According to the dictionary, a fair is “a gathering held at a specified time and place for buying and selling goods; a market” or “an exhibition, as of farm products or manufactured goods, usually accompanied by various competitions and entertainment”. And I ask, what is so unique about art fairs? Is it the same to buy, sell, or promote a consumer product or a work of art? What happens to a collector who can visit hundreds of galleries in a few hours? The answers can be found in ArtRio, the fair that took place from the September 5th to the 8th in Rio de Janeiro, Brazil, where we were able to see up close what was happening in the trenches of the art market.
ArtRio is one of the world’s largest contemporary art fairs. More than 100 galleries showed their collections in six pavilions of Rio’s Mauá Pier. Participating artists and galleries came from 13 countries: Argentina, Brazil, Colombia, Spain, United States, France, Italy, Mexico, United Kingdom, Peru, Portugal, Switzerland and Uruguay. Their works were displayed in 140,000 square feet of warehouse space.
Since its first edition in 2011, the fair has grown in quality and quantity. “The numbers achieved by ArtRio in its first two editions reinforce the enormous potential of the Brazilian market and the demand for fairs and events related to art”. According to fair organizers, “in 2011 ArtRio included 83 galleries and received 46,000 visitors. In 2012, the numbers grew to 120 galleries, and 74,000 visitors”. The goal this year was to bring superior quality galleries and the potential to attract international collectors from outside the Rio-Sao Paulo axis. “The art market in Brazil is maturing rapidly, and we believe it is necessary, at this time, to stimulate the arrival of new collectors and art lovers,” explained ArtRio associate Brenda Valansi.
But who is in charge of choosing these galleries and what criteria do they follow? For this edition, a Committee comprising gallery owners Alexandre Gabriel, Anita Schwartz, Cecilia Tanure, Greg Lulay and Matthew Wood carried out the selection. These experts chose the galleries based on their relevance in a particular market, the quality of their exhibitions and the artist they represent, or their impact on other international art fairs.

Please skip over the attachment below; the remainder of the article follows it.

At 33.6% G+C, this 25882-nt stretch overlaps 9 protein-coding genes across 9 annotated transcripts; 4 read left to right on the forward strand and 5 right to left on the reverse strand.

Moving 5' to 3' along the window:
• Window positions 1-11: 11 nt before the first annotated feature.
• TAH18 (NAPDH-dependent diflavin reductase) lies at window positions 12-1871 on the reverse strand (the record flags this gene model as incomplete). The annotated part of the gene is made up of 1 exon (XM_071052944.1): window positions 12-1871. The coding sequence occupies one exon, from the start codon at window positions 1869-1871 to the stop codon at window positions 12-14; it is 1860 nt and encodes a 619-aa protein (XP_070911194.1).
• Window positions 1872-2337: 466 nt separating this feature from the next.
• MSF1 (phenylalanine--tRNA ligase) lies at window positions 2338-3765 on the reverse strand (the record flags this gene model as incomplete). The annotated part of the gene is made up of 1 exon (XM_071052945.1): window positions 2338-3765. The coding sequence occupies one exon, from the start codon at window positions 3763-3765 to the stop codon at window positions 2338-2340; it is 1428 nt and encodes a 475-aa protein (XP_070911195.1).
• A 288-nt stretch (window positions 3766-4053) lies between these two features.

As a novelty this year, new concepts like VISTA and LUPA were added to the usual sections PANORAMA and SOLO. ArtRio made a daring but necessary decision. VISTA became a space dedicated to young galleries and experimental curators, which brought works by emerging contemporary artists with innovative proposals. The LUPA program, curated by Abaseh Mirvali, showed site-specific works and installations (works created specifically for the precise location where they are shown) at the annex 4 of the Mauá Pier warehouse.
This fair has found its own place in the visual arts scene and has become one of the most significant events for Latin American art. At the beginning of the article, we tried to unravel the difference between an art fair and other fairs. It is clear that going to ArtRio is more than just touring a gallery-decked hallway. ArtRio opens doors to new artists, encourages experimentation and innovation, and offers works specifically created for that space during those days. And so I now ask you, ArtRio, is it just an art fair, or much more than that? ■